Katydid snacking on a flower
A Katydid that I did not see at the time
April 10, 2022
The color of this Katydid caught my eye as he clung to a dried reed frond.
I had no idea how long the antennae were when I was taking the pictures.
A second katydid was on a nearby reed stalk, also just hanging on, although he might have been munching on the frond.
Magnolia’s Audubon Swamp, Charleston, SC
October 18, 2021
I spotted this Katydid in a tall stand of swamp sunflowers, a bit above my eye level.
The bloom shows signs of having been snacked on by something. If it was this fellow he had gone into post-lunch stupor as he never moved in the ten minutes or so I was there.
Magnolia Plantation and Gardens, Charleston, SC
October 12, 2021
I don’t know if the katydid was eating the Water Lily petals or was looking for the bug that did. Leaves and grass are their primary food source, but they will eat small bugs.
I didn’t realize this was the same flower a half hour later when I passed back by with the same attraction for it. The katydid had moved down to the lower petals with his knees showing, just left of center.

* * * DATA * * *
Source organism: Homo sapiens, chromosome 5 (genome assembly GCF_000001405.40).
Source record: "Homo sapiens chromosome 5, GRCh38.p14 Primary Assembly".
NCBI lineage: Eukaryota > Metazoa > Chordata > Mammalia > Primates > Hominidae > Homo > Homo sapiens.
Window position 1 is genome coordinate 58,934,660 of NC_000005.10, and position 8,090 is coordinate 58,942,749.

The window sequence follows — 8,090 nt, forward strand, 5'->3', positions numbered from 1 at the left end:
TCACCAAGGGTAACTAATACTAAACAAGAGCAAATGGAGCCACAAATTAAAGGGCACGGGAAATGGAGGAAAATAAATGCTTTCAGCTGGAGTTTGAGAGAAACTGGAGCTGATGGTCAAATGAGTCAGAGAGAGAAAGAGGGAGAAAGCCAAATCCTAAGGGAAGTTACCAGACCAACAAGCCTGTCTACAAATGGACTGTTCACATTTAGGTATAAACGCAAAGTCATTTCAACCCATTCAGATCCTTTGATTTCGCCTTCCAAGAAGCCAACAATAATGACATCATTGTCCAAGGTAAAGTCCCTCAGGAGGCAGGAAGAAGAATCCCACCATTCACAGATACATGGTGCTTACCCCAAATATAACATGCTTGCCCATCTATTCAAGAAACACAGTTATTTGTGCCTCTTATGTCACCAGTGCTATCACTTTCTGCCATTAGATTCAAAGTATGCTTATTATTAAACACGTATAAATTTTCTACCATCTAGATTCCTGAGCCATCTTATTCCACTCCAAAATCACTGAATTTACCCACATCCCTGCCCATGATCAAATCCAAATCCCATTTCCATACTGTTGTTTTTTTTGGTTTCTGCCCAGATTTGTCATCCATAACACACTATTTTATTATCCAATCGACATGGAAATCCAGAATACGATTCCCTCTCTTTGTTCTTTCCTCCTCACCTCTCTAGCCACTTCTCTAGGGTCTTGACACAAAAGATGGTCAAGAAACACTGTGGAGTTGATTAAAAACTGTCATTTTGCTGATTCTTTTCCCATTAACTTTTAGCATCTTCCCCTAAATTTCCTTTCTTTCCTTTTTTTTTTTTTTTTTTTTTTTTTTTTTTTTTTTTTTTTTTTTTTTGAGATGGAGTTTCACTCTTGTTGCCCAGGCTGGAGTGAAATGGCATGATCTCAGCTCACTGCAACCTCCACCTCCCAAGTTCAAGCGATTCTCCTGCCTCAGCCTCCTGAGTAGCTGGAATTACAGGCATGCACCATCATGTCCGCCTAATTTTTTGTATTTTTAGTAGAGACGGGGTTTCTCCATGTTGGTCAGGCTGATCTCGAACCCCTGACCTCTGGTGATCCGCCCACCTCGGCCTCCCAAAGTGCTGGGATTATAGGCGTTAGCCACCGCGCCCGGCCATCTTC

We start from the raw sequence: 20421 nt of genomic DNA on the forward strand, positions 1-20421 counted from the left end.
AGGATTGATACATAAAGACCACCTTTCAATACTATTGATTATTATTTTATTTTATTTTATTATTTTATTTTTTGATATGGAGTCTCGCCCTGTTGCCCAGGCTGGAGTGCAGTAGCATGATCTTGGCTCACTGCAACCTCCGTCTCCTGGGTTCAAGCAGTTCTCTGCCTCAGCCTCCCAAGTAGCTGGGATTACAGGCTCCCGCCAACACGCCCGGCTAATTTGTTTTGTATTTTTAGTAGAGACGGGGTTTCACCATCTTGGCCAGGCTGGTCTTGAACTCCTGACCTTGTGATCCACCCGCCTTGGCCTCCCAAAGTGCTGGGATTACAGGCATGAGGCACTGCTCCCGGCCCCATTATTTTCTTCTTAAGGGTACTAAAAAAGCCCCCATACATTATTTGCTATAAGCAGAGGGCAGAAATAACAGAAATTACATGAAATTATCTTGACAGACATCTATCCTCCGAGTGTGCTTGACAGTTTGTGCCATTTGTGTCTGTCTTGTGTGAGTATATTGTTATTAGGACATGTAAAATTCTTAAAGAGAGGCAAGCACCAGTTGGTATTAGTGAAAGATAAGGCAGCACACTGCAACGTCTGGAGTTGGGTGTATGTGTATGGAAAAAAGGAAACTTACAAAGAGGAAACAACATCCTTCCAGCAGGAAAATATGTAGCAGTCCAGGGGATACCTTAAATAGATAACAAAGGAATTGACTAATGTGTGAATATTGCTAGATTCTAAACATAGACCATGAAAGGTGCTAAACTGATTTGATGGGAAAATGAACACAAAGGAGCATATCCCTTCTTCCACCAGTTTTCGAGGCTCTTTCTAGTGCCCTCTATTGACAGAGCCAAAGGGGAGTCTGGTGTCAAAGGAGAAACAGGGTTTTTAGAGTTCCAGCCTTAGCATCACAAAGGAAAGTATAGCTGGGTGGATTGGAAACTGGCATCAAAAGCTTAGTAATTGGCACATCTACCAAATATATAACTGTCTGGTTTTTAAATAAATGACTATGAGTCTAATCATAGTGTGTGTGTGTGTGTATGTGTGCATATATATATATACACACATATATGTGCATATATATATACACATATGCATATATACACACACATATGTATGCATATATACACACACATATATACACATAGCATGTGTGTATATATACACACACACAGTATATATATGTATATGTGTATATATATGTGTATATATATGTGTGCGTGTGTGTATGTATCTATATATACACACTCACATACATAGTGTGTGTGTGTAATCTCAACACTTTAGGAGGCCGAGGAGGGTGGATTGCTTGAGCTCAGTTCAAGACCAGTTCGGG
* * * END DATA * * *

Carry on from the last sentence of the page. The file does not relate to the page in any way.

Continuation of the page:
From its behavior I had wondered if this Katydid was munching on some small bugs but don’t see any when I magnify the image.
Perhaps it was wondering how to best attack this star hibiscus for lunch.
He didn’t seem concerned about my presence as I tried some different angles.
This fellow was much shorter and with compact antennae compared to the Long-horned Katydid I found in June.
Katydids are also known as Long-horned Grasshoppers. This one must have been content with his Day Lily perch as he was still there when I moved on after taking several images.
I had no idea that I wasn’t capturing the entire length of the antennae on the closeups. It’s not real clear, but if you zoom in you can see the curled end of the antennae below the tip of the flower petal.